You may have heard of the Les Paul. It's a type of electric guitar made by Gibson and named after a man -- Les Paul.
Les Paul (Lester William Polsfuss) was born in 1915, in Waukesha, Wisconsin. He was a prolific musician and an inventor.
As a youngster, he did gigs at a drive-in restaurant, playing his hollow guitar and harmonica. One time he made an improvised amplifier by connecting the mouthpiece of his mother's telephone to her radio, and brought it to the drive-in. Then one of the audience from the back rows sent him a note telling him, "Your voice and harmonica are fine, but your guitar's not loud enough." This drove Les Paul to modify his invention.
This marked the birth of the Les Paul electric guitar.
But the first Les Paul electric guitar was far from whatever Gibson Les Paul you have held and played. The first Les Paul electric guitar was a regular hollow body guitar with a phonograph needle stuck to the wooden bridge, with the phonograph arm taped in place on the guitar body. The phonograph needle was wired to Les Paul's father's radio.
This did amplify the sound of the guitar -- the entire guitar.
Les Paul was quite unhappy with it because what he wanted to hear was not the sound of the whole guitar, but just the strings' vibrations. He needed to eliminate the vibrations of the sound box.
He attempted to muffle the sound by filling the guitar's sound box with rags and socks, and an entire tablecloth. But this failed. Then he tried filling the sound box with plaster of Paris, a more solid filler made of clay-like material. This, however, took the life out of the poor guitar and broke it.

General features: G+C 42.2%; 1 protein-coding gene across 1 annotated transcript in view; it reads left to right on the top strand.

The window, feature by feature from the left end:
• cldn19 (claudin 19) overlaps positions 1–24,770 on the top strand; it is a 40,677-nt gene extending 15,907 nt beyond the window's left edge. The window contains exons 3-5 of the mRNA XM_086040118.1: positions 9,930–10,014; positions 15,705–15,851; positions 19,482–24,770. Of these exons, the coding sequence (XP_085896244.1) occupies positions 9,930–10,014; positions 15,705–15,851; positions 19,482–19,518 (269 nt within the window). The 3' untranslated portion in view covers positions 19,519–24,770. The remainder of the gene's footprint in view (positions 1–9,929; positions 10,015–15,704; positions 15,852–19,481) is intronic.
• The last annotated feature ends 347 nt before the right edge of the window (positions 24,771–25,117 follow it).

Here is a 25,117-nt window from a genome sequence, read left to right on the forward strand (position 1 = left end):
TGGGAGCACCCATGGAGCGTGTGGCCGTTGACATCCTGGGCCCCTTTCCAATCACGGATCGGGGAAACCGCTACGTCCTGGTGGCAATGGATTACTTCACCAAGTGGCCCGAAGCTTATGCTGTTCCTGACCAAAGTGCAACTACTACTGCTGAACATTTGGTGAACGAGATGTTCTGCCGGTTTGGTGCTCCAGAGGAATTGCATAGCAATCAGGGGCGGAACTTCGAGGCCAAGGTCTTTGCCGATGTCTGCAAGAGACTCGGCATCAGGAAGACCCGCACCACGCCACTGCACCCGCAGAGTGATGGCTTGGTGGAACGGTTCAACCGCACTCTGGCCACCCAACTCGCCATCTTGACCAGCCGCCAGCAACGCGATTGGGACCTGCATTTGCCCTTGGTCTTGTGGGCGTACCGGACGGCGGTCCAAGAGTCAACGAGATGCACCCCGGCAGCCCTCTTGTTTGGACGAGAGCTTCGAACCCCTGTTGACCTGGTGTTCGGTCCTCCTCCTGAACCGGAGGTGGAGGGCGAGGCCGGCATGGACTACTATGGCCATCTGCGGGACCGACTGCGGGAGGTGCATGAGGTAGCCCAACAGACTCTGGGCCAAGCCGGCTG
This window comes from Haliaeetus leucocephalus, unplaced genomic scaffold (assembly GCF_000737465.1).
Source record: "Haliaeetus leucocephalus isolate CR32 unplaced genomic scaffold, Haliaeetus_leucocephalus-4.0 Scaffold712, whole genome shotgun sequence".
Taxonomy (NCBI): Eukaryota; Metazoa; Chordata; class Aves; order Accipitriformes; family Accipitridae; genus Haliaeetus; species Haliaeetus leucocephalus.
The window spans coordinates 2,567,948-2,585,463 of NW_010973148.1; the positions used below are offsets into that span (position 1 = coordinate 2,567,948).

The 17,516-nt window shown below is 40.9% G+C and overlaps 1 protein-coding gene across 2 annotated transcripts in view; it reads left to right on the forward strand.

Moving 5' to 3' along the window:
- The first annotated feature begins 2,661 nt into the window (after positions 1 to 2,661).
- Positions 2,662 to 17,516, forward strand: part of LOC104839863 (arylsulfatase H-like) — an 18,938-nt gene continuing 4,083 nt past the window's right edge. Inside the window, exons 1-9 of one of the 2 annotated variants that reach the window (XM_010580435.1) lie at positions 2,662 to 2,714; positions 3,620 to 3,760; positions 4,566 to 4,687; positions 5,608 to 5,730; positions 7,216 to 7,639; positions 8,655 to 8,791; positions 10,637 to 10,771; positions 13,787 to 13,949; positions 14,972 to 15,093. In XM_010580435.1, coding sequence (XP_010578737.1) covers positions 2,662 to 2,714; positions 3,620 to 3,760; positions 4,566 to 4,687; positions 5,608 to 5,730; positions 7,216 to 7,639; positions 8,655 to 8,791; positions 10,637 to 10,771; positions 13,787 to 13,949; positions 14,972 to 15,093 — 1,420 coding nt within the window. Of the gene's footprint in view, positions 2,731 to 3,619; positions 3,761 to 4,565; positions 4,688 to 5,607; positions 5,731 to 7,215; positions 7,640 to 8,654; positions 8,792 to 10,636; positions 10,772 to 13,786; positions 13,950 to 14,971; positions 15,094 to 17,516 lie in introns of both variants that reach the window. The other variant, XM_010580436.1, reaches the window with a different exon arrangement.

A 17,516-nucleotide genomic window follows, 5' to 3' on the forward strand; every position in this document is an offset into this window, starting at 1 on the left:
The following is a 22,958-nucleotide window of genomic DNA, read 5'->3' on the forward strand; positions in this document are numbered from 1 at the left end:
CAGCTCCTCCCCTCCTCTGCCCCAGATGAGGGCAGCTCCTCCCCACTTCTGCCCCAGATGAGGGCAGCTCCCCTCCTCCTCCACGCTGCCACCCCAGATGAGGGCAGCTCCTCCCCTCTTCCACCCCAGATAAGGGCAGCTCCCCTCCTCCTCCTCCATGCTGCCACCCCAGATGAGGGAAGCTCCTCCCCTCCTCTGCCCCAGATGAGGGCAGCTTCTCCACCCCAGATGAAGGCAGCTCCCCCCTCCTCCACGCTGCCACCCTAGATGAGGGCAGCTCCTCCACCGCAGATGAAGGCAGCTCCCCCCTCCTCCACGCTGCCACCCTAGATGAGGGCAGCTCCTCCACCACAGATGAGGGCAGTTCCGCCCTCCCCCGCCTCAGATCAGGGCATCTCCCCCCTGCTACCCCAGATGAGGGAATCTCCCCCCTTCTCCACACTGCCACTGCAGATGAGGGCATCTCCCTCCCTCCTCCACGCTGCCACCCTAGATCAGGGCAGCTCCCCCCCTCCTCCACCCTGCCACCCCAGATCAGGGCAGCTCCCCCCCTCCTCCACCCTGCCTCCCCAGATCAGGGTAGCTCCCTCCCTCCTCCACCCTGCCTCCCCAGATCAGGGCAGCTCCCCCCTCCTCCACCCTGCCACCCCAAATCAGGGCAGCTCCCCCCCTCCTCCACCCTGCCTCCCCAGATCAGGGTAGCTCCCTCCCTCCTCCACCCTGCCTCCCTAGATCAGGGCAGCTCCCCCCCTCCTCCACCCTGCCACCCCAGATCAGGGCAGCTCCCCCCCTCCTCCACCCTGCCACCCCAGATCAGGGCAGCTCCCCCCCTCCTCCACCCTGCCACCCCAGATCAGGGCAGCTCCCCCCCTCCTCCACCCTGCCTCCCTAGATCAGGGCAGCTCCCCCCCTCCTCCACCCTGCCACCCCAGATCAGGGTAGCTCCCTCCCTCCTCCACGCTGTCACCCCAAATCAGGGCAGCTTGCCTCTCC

Les Paul needed a guitar body that was solid.
One day, he and a friend took a length of discarded rail about two feet, from the railroad tracks across the street from where he lived. He stretched a guitar string along the length of the rail and fixed it on both ends. To pick up the sound, he used the microphone (mouthpiece) from his mother's telephone.
Les Paul could now hear only the sound of the guitar string amplified by the telephone microphone. And the sound was sustained and went on and on. This was very encouraging.
But his mother pointed out to him that a railroad track would be too heavy for a guitar.
Back to the drawing boards...
Sometime in 1941, Les Paul went to the Epiphone factory, where he had friends. They allowed him to work on his invention when the factory was closed. He found a square piece of pine, fixed strings to it, pick-ups, a bridge, a Vibrola tailpiece, and attached the neck of an Epiphone guitar to this block of pine.
Les Paul called his creation "the Log". And he was very happy with the sound it produced.
He later redesigned the shape of the Log's square body and gave it "wings" that looked similar to an Epiphone electric guitar. When he played this remodelled Log at a nightclub, the people couldn't stop talking about it and the sound it produced.
Les Paul would take this Log prototype to Epiphone and to Gibson, but the executives there thought the idea of a solid body electric guitar preposterous at the time. It will take ten years until Gibson decides to work with Les Paul to manufacture the first Gibson Les Paul Standard in 1952.
It was the Log, however, that gave birth to the Gibson Les Paul -- the first solid, single cutaway body electric guitar.